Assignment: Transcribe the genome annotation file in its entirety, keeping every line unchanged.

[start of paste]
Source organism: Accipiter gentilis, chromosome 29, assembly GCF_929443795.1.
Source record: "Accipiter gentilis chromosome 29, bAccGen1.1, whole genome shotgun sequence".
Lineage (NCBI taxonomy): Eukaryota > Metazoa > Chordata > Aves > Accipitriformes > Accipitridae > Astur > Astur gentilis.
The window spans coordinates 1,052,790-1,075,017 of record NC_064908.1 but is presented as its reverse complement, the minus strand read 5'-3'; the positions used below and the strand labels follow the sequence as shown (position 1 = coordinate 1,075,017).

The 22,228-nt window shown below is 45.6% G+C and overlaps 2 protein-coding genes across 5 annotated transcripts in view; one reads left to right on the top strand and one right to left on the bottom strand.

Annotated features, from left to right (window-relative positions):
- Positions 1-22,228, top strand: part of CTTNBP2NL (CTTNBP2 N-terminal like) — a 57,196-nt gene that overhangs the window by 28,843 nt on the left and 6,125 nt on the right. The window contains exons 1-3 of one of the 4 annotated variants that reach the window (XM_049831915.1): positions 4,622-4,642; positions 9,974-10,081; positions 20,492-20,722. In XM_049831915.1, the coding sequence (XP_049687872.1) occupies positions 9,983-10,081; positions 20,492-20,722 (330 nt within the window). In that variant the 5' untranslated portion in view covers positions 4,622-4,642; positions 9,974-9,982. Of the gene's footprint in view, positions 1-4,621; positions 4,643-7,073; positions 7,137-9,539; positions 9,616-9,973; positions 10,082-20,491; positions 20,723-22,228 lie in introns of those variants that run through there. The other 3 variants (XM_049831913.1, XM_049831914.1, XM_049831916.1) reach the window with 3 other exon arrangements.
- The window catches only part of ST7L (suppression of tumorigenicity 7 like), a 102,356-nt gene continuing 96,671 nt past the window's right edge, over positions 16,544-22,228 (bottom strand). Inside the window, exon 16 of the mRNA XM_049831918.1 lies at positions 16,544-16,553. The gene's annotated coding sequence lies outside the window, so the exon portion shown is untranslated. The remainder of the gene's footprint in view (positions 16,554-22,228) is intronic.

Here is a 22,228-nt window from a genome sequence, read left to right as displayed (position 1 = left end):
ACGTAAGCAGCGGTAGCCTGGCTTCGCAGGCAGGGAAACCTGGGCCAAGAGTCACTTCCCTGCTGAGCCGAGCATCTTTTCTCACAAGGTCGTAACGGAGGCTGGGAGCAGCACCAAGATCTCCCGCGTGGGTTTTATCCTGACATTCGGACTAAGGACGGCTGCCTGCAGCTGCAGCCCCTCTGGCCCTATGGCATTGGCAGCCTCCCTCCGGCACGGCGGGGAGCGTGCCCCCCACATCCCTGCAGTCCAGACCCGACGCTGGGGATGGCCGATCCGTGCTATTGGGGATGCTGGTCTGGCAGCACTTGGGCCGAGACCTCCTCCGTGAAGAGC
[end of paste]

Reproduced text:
Source organism: Accipiter gentilis, chromosome 29, assembly GCF_929443795.1.
Source record: "Accipiter gentilis chromosome 29, bAccGen1.1, whole genome shotgun sequence".
Lineage (NCBI taxonomy): Eukaryota > Metazoa > Chordata > Aves > Accipitriformes > Accipitridae > Astur > Astur gentilis.
The window spans coordinates 1,052,790-1,075,017 of record NC_064908.1 but is presented as its reverse complement, the minus strand read 5'-3'; the positions used below and the strand labels follow the sequence as shown (position 1 = coordinate 1,075,017).

The 22,228-nt window shown below is 45.6% G+C and overlaps 2 protein-coding genes across 5 annotated transcripts in view; one reads left to right on the top strand and one right to left on the bottom strand.

Annotated features, from left to right (window-relative positions):
- Positions 1-22,228, top strand: part of CTTNBP2NL (CTTNBP2 N-terminal like) — a 57,196-nt gene that overhangs the window by 28,843 nt on the left and 6,125 nt on the right. The window contains exons 1-3 of one of the 4 annotated variants that reach the window (XM_049831915.1): positions 4,622-4,642; positions 9,974-10,081; positions 20,492-20,722. In XM_049831915.1, the coding sequence (XP_049687872.1) occupies positions 9,983-10,081; positions 20,492-20,722 (330 nt within the window). In that variant the 5' untranslated portion in view covers positions 4,622-4,642; positions 9,974-9,982. Of the gene's footprint in view, positions 1-4,621; positions 4,643-7,073; positions 7,137-9,539; positions 9,616-9,973; positions 10,082-20,491; positions 20,723-22,228 lie in introns of those variants that run through there. The other 3 variants (XM_049831913.1, XM_049831914.1, XM_049831916.1) reach the window with 3 other exon arrangements.
- The window catches only part of ST7L (suppression of tumorigenicity 7 like), a 102,356-nt gene continuing 96,671 nt past the window's right edge, over positions 16,544-22,228 (bottom strand). Inside the window, exon 16 of the mRNA XM_049831918.1 lies at positions 16,544-16,553. The gene's annotated coding sequence lies outside the window, so the exon portion shown is untranslated. The remainder of the gene's footprint in view (positions 16,554-22,228) is intronic.

Here is a 22,228-nt window from a genome sequence, read left to right as displayed (position 1 = left end):
ACGTAAGCAGCGGTAGCCTGGCTTCGCAGGCAGGGAAACCTGGGCCAAGAGTCACTTCCCTGCTGAGCCGAGCATCTTTTCTCACAAGGTCGTAACGGAGGCTGGGAGCAGCACCAAGATCTCCCGCGTGGGTTTTATCCTGACATTCGGACTAAGGACGGCTGCCTGCAGCTGCAGCCCCTCTGGCCCTATGGCATTGGCAGCCTCCCTCCGGCACGGCGGGGAGCGTGCCCCCCACATCCCTGCAGTCCAGACCCGACGCTGGGGATGGCCGATCCGTGCTATTGGGGATGCTGGTCTGGCAGCACTTGGGCCGAGACCTCCTCCGTGAAGAGC